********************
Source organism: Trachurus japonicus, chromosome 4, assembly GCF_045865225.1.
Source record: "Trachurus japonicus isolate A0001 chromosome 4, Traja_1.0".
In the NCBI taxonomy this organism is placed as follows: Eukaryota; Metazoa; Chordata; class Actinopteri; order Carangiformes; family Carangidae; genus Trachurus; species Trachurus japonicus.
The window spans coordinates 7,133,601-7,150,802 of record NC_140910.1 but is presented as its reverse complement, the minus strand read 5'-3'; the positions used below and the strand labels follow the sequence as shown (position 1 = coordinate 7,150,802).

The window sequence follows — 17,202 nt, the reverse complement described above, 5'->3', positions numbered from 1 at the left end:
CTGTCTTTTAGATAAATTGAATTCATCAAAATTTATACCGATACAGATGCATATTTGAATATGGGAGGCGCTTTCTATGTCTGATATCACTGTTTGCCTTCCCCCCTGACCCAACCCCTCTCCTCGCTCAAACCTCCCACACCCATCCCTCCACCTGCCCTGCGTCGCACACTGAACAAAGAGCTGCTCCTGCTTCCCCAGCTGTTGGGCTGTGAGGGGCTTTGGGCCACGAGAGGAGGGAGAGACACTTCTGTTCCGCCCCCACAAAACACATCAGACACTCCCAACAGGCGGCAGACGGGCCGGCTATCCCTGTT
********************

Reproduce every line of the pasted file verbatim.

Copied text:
Source organism: Trachurus japonicus, chromosome 4, assembly GCF_045865225.1.
Source record: "Trachurus japonicus isolate A0001 chromosome 4, Traja_1.0".
In the NCBI taxonomy this organism is placed as follows: Eukaryota; Metazoa; Chordata; class Actinopteri; order Carangiformes; family Carangidae; genus Trachurus; species Trachurus japonicus.
The window spans coordinates 7,133,601-7,150,802 of record NC_140910.1 but is presented as its reverse complement, the minus strand read 5'-3'; the positions used below and the strand labels follow the sequence as shown (position 1 = coordinate 7,150,802).

The window sequence follows — 17,202 nt, the reverse complement described above, 5'->3', positions numbered from 1 at the left end:
CTGTCTTTTAGATAAATTGAATTCATCAAAATTTATACCGATACAGATGCATATTTGAATATGGGAGGCGCTTTCTATGTCTGATATCACTGTTTGCCTTCCCCCCTGACCCAACCCCTCTCCTCGCTCAAACCTCCCACACCCATCCCTCCACCTGCCCTGCGTCGCACACTGAACAAAGAGCTGCTCCTGCTTCCCCAGCTGTTGGGCTGTGAGGGGCTTTGGGCCACGAGAGGAGGGAGAGACACTTCTGTTCCGCCCCCACAAAACACATCAGACACTCCCAACAGGCGGCAGACGGGCCGGCTATCCCTGTT